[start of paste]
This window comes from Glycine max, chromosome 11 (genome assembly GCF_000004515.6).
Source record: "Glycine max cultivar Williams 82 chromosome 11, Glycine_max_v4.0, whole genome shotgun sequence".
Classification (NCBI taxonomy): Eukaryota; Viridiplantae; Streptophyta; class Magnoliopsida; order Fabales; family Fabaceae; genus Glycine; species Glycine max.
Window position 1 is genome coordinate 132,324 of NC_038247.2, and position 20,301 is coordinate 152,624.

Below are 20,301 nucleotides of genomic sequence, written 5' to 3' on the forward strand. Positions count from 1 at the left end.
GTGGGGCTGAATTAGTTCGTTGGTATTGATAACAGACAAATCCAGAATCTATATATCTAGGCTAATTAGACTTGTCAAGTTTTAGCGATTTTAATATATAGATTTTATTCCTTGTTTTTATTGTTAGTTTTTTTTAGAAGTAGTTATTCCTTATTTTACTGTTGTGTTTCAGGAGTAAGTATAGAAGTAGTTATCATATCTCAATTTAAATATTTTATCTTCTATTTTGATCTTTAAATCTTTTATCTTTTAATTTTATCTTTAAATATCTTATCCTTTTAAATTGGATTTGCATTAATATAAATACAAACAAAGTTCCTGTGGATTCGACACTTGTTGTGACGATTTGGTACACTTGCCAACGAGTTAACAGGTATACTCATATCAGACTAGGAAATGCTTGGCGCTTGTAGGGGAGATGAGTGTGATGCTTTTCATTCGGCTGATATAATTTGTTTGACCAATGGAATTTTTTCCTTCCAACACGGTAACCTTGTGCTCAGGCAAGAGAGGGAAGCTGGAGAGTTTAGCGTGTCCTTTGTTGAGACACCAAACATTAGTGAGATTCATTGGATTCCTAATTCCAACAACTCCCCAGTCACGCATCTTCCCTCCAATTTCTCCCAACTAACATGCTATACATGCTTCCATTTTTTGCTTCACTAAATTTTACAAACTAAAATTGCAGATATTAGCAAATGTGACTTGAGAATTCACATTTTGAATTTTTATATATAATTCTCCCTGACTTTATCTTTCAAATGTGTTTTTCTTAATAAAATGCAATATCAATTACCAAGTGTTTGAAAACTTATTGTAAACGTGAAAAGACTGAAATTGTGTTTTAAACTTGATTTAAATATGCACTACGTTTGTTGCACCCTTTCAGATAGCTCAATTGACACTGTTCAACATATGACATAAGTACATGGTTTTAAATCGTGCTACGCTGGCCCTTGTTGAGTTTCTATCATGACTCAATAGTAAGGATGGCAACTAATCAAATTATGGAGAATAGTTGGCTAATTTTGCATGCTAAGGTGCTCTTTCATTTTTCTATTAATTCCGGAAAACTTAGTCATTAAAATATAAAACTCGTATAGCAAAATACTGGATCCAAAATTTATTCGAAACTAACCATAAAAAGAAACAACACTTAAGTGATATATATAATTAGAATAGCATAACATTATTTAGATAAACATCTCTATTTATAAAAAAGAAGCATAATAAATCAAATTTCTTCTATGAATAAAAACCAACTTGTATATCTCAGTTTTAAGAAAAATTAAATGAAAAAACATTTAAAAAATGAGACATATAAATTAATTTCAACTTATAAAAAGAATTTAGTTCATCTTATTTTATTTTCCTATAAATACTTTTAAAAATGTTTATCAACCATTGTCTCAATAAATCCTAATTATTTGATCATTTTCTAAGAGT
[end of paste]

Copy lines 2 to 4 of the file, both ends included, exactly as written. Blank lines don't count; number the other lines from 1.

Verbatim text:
Source record: "Glycine max cultivar Williams 82 chromosome 11, Glycine_max_v4.0, whole genome shotgun sequence".
Classification (NCBI taxonomy): Eukaryota; Viridiplantae; Streptophyta; class Magnoliopsida; order Fabales; family Fabaceae; genus Glycine; species Glycine max.
Window position 1 is genome coordinate 132,324 of NC_038247.2, and position 20,301 is coordinate 152,624.